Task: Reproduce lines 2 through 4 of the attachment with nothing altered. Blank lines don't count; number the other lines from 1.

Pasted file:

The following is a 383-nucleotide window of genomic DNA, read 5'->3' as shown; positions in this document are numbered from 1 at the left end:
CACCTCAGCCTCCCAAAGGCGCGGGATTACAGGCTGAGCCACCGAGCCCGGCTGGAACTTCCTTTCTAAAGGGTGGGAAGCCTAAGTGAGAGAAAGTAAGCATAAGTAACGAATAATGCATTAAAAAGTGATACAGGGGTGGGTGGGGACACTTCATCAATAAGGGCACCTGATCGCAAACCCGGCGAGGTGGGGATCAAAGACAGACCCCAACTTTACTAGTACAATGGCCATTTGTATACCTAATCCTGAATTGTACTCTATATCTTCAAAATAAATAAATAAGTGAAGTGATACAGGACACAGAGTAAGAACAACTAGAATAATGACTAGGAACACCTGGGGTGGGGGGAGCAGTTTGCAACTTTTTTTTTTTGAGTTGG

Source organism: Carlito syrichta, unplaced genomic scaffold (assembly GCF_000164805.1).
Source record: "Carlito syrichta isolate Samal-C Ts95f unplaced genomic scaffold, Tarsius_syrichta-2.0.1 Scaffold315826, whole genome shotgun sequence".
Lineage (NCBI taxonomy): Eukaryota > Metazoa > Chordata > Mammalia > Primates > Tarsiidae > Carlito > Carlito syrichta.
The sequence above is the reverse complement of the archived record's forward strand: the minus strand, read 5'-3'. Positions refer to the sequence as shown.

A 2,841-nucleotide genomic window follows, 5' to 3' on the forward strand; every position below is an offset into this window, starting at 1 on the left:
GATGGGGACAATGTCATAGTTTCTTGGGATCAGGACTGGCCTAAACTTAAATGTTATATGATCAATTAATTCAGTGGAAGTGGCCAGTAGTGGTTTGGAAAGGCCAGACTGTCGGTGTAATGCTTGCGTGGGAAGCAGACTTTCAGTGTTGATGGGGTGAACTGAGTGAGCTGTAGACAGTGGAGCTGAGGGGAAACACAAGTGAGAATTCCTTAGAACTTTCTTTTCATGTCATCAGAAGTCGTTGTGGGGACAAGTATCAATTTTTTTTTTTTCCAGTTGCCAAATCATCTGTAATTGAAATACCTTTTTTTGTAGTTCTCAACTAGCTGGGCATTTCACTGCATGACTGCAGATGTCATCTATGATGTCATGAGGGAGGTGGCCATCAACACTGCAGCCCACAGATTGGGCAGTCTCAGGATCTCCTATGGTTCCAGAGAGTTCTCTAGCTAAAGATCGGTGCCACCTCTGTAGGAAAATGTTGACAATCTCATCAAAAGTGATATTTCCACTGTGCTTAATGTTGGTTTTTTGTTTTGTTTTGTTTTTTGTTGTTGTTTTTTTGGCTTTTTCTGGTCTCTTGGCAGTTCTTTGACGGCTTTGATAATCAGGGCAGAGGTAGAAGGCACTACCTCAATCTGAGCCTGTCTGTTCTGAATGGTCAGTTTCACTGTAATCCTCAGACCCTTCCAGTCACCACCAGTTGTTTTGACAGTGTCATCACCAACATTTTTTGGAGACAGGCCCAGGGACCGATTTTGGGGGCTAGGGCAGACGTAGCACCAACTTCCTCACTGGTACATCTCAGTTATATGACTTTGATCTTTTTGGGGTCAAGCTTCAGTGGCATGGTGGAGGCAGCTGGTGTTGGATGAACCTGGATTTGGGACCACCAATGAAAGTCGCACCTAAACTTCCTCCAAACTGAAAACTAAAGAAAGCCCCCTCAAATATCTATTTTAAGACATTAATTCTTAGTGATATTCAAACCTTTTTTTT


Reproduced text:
CACCTCAGCCTCCCAAAGGCGCGGGATTACAGGCTGAGCCACCGAGCCCGGCTGGAACTTCCTTTCTAAAGGGTGGGAAGCCTAAGTGAGAGAAAGTAAGCATAAGTAACGAATAATGCATTAAAAAGTGATACAGGGGTGGGTGGGGACACTTCATCAATAAGGGCACCTGATCGCAAACCCGGCGAGGTGGGGATCAAAGACAGACCCCAACTTTACTAGTACAATGGCCATTTGTATACCTAATCCTGAATTGTACTCTATATCTTCAAAATAAATAAATAAGTGAAGTGATACAGGACACAGAGTAAGAACAACTAGAATAATGACTAGGAACACCTGGGGTGGGGGGAGCAGTTTGCAACTTTTTTTTTTTGAGTTGG

Source organism: Carlito syrichta, unplaced genomic scaffold (assembly GCF_000164805.1).
Source record: "Carlito syrichta isolate Samal-C Ts95f unplaced genomic scaffold, Tarsius_syrichta-2.0.1 Scaffold315826, whole genome shotgun sequence".